(HealthDay)—Cytokines and chemokines produced by pancreatic islets in response to inflammatory and metabolic stress include interferon gamma-induced protein 10 (IP-10/CXCL10), which is associated with poor islet transplant outcomes, according to a study published in the September issue of Diabetes.
Gumpei Yoshimatsu, M.D., Ph.D., from the Baylor Research Institute in Dallas, and colleagues examined the physiological role of "isletokines" produced by pancreatic islets in response to inflammatory and metabolic stress.
The researchers found that for patients undergoing islet transplants, islets released multiple inflammatory mediators within hours of infusion. Among the highest-released was IP-10; high levels correlated with poor islet transplant outcomes. The contribution of donor islet-specific expression of IP-10 to islet inflammation and loss of beta-cell function in islet grafts was confirmed in transgenic mouse studies. Treatment of donor islets and recipient mice with anti-IP-10 neutralizing monoclonal antibody blocked the effects of islet-derived IP-10. IP-10 gene induction was mediated by calcineurin-dependent NFAT signaling in pancreatic beta cells in response to oxidative or inflammatory stress. P38 and JNK MAP kinase (MAPK) activity were required for the sustained correlation of NFAT and p300 histone acetyltransferase with the IP-10 gene, which differentially regulated expression of IP-10 and subsequent release of protein.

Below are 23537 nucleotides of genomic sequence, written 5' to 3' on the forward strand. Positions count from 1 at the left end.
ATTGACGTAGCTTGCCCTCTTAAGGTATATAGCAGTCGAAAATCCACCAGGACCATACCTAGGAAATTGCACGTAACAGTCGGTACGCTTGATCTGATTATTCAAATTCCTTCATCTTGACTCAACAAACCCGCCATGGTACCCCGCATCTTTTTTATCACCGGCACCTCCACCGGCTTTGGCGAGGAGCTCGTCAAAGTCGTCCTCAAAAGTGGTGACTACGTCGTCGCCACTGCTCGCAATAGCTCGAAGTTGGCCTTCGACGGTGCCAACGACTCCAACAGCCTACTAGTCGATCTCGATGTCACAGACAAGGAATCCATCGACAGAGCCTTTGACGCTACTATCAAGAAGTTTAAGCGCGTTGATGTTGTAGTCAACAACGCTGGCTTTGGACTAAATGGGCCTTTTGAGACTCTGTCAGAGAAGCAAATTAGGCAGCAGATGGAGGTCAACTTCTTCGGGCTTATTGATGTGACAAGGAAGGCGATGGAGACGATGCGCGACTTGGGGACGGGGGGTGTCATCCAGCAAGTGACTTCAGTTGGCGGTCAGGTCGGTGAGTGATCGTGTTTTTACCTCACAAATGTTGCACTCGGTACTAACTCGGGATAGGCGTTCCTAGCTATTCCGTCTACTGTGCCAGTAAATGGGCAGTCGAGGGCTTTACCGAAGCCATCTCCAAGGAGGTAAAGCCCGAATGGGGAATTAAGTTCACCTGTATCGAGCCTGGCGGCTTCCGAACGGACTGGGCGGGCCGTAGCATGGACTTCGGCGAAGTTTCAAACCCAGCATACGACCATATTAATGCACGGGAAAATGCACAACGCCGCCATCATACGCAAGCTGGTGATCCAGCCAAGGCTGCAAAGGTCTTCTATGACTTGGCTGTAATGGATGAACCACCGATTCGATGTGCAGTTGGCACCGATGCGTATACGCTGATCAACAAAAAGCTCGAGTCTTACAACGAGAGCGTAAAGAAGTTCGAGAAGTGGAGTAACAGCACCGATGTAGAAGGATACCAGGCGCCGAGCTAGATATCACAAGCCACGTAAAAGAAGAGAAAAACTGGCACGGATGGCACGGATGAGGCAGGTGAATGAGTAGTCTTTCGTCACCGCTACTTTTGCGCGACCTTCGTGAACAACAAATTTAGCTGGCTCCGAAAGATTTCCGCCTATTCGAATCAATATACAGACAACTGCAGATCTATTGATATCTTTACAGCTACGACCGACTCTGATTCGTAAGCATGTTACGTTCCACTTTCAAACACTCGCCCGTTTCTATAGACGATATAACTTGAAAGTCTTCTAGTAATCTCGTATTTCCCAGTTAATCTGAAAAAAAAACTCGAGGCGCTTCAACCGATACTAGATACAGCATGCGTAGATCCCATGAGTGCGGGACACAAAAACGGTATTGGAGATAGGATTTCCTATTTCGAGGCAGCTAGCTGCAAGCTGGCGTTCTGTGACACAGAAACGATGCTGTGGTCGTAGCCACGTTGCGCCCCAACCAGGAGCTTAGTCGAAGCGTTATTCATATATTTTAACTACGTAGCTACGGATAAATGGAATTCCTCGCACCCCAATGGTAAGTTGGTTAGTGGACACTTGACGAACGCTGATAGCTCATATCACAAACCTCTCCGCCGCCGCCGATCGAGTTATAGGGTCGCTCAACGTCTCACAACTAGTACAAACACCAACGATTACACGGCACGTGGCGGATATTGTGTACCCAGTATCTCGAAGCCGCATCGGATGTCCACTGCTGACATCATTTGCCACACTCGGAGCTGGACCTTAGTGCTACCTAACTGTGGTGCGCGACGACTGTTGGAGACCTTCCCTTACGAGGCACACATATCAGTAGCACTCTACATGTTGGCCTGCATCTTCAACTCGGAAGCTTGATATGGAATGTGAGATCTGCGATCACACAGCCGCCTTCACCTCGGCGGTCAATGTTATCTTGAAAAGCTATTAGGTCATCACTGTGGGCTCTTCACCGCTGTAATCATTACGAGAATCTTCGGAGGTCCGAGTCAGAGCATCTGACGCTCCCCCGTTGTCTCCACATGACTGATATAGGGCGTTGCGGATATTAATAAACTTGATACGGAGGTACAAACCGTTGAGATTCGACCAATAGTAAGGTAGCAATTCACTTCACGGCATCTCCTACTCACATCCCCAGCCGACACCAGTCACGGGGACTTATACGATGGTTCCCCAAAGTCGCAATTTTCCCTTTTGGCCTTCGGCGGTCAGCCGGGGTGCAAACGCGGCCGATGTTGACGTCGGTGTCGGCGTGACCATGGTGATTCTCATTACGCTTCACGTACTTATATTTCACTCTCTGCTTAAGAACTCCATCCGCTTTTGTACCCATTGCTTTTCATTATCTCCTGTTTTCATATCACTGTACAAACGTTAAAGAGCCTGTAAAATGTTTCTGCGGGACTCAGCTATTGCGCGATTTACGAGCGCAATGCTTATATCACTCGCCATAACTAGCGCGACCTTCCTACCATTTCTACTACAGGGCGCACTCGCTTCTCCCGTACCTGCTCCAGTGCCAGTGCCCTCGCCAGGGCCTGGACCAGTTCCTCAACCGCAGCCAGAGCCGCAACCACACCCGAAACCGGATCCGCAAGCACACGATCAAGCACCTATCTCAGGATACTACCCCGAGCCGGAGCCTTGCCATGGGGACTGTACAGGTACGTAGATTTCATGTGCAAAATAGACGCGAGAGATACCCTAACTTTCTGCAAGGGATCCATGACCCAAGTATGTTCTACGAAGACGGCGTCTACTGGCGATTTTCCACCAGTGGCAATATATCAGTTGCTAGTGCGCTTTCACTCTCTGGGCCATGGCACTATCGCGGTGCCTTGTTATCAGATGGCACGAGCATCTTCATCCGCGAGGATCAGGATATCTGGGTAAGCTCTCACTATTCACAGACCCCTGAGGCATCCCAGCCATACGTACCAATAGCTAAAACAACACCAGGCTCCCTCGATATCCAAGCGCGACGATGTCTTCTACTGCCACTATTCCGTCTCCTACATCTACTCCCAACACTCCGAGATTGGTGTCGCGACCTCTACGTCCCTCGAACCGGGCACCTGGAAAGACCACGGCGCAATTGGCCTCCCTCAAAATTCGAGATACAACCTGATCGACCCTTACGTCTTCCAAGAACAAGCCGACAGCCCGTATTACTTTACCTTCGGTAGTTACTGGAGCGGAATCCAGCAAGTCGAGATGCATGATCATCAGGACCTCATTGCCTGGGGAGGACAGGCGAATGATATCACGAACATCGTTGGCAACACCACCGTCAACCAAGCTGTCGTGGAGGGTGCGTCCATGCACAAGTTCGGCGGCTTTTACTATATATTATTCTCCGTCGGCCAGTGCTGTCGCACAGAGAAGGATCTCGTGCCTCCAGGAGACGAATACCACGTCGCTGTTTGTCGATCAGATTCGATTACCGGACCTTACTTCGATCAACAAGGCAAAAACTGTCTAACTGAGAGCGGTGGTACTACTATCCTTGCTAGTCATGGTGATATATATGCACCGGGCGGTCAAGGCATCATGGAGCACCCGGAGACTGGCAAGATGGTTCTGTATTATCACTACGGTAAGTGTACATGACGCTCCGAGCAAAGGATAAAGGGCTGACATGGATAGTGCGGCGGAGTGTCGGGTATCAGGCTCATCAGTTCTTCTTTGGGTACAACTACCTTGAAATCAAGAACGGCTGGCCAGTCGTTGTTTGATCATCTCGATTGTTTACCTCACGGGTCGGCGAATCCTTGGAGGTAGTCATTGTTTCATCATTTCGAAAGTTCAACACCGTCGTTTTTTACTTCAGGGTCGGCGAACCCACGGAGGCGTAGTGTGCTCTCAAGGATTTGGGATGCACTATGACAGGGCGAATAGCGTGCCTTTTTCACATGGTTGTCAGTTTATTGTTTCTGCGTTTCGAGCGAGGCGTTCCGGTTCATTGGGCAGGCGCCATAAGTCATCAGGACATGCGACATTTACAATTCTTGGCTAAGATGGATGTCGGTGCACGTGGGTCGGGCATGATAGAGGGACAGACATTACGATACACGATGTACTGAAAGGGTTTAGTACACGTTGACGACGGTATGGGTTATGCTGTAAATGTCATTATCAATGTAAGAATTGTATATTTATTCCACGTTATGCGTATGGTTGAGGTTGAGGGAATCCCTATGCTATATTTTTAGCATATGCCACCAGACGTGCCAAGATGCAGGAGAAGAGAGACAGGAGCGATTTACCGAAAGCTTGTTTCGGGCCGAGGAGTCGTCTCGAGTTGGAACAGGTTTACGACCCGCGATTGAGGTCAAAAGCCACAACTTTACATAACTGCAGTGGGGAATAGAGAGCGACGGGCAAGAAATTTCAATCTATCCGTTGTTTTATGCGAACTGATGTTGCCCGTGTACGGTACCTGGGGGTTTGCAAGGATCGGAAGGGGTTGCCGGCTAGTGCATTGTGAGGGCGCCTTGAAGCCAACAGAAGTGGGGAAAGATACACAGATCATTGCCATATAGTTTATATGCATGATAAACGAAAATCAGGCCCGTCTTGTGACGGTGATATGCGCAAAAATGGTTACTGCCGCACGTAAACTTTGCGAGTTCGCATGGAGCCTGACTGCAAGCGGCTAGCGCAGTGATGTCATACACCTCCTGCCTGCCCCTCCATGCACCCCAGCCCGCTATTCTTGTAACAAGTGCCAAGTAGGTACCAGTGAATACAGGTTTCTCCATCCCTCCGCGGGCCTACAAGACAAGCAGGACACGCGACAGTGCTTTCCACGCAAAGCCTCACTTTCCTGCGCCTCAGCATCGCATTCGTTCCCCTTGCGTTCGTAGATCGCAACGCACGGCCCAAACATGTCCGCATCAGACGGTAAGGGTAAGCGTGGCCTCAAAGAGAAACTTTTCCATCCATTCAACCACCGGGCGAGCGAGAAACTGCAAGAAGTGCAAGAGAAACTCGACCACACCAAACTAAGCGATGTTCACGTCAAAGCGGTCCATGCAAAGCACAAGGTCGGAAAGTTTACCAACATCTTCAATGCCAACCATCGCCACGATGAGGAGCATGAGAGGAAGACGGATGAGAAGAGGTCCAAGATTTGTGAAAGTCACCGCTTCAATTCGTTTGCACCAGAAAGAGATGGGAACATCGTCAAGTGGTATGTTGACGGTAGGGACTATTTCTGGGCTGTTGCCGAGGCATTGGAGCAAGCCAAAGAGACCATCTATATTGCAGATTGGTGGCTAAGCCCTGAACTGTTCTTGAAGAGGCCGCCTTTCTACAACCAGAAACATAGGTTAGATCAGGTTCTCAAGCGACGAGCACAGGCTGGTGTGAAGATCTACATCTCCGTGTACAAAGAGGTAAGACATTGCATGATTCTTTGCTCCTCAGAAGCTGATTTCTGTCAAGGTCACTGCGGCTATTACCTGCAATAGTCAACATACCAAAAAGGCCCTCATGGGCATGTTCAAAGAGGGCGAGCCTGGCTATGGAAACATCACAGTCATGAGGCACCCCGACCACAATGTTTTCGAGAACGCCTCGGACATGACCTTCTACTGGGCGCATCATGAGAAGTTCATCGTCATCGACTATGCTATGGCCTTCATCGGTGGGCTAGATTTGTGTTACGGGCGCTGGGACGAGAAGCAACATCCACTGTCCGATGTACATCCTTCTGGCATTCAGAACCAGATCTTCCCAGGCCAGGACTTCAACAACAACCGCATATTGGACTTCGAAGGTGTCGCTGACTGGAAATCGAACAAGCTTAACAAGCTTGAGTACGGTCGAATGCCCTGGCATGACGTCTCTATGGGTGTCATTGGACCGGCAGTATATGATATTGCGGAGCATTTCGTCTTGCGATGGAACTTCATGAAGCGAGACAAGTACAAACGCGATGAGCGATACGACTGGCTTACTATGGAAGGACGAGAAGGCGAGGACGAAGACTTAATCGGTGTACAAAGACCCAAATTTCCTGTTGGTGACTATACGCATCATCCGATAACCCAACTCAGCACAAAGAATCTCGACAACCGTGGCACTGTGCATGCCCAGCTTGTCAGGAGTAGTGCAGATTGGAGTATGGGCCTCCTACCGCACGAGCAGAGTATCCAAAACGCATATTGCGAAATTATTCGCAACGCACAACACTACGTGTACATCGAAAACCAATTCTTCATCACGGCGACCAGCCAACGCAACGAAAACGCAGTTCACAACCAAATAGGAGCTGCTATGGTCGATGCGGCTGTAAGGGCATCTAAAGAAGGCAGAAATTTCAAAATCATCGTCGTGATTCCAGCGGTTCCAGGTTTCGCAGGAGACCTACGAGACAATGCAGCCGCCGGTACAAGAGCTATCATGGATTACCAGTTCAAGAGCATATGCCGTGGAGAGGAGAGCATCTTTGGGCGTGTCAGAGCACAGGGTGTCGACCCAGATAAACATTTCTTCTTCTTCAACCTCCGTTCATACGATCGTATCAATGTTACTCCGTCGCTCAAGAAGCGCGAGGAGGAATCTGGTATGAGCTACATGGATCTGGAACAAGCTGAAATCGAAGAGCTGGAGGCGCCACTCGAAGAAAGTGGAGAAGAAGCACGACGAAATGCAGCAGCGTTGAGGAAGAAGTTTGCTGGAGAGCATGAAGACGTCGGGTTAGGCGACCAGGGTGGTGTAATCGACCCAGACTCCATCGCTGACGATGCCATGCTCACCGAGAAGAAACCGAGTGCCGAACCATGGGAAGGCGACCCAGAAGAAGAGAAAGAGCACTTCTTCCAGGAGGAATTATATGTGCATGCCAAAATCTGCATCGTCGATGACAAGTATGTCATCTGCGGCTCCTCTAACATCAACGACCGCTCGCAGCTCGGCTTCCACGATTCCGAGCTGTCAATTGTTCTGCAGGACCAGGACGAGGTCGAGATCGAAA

"These findings elucidate an NFAT-MAPK signaling paradigm for induction of isletokine expression in beta-cells and reveal IP-10 as a primary therapeutic target to prevent beta-cell-induced inflammatory loss of graft function after islet cell transplantation," the authors write.
The study was funded in part by Roche Diagnostic Corp.
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